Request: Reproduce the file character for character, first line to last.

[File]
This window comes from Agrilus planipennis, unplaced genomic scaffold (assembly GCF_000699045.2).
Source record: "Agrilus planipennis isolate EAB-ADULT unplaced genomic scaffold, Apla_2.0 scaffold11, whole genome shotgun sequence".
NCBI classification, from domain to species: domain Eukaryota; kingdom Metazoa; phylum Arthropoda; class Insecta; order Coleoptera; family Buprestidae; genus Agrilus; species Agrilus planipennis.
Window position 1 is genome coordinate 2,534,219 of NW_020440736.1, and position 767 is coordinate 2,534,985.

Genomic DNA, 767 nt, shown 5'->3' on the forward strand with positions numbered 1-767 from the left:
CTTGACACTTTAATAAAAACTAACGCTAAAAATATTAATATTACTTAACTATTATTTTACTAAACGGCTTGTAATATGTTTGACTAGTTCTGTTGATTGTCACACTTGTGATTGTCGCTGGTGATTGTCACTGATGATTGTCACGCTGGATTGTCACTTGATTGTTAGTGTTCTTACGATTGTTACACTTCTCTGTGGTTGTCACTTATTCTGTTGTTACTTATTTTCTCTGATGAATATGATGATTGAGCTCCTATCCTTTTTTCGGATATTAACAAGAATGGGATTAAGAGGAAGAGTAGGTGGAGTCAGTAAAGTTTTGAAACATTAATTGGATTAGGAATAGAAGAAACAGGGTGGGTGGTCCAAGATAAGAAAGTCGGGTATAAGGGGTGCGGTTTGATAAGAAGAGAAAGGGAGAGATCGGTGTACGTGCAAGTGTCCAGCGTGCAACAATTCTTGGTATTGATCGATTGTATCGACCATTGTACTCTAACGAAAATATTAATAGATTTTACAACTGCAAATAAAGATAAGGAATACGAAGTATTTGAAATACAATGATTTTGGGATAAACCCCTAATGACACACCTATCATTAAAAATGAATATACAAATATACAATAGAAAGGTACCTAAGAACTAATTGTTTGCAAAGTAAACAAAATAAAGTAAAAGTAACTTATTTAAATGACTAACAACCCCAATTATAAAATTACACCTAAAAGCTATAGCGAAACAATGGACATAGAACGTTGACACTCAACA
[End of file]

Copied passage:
This window comes from Agrilus planipennis, unplaced genomic scaffold (assembly GCF_000699045.2).
Source record: "Agrilus planipennis isolate EAB-ADULT unplaced genomic scaffold, Apla_2.0 scaffold11, whole genome shotgun sequence".
NCBI classification, from domain to species: domain Eukaryota; kingdom Metazoa; phylum Arthropoda; class Insecta; order Coleoptera; family Buprestidae; genus Agrilus; species Agrilus planipennis.
Window position 1 is genome coordinate 2,534,219 of NW_020440736.1, and position 767 is coordinate 2,534,985.

Genomic DNA, 767 nt, shown 5'->3' on the forward strand with positions numbered 1-767 from the left:
CTTGACACTTTAATAAAAACTAACGCTAAAAATATTAATATTACTTAACTATTATTTTACTAAACGGCTTGTAATATGTTTGACTAGTTCTGTTGATTGTCACACTTGTGATTGTCGCTGGTGATTGTCACTGATGATTGTCACGCTGGATTGTCACTTGATTGTTAGTGTTCTTACGATTGTTACACTTCTCTGTGGTTGTCACTTATTCTGTTGTTACTTATTTTCTCTGATGAATATGATGATTGAGCTCCTATCCTTTTTTCGGATATTAACAAGAATGGGATTAAGAGGAAGAGTAGGTGGAGTCAGTAAAGTTTTGAAACATTAATTGGATTAGGAATAGAAGAAACAGGGTGGGTGGTCCAAGATAAGAAAGTCGGGTATAAGGGGTGCGGTTTGATAAGAAGAGAAAGGGAGAGATCGGTGTACGTGCAAGTGTCCAGCGTGCAACAATTCTTGGTATTGATCGATTGTATCGACCATTGTACTCTAACGAAAATATTAATAGATTTTACAACTGCAAATAAAGATAAGGAATACGAAGTATTTGAAATACAATGATTTTGGGATAAACCCCTAATGACACACCTATCATTAAAAATGAATATACAAATATACAATAGAAAGGTACCTAAGAACTAATTGTTTGCAAAGTAAACAAAATAAAGTAAAAGTAACTTATTTAAATGACTAACAACCCCAATTATAAAATTACACCTAAAAGCTATAGCGAAACAATGGACATAGAACGTTGACACTCAACA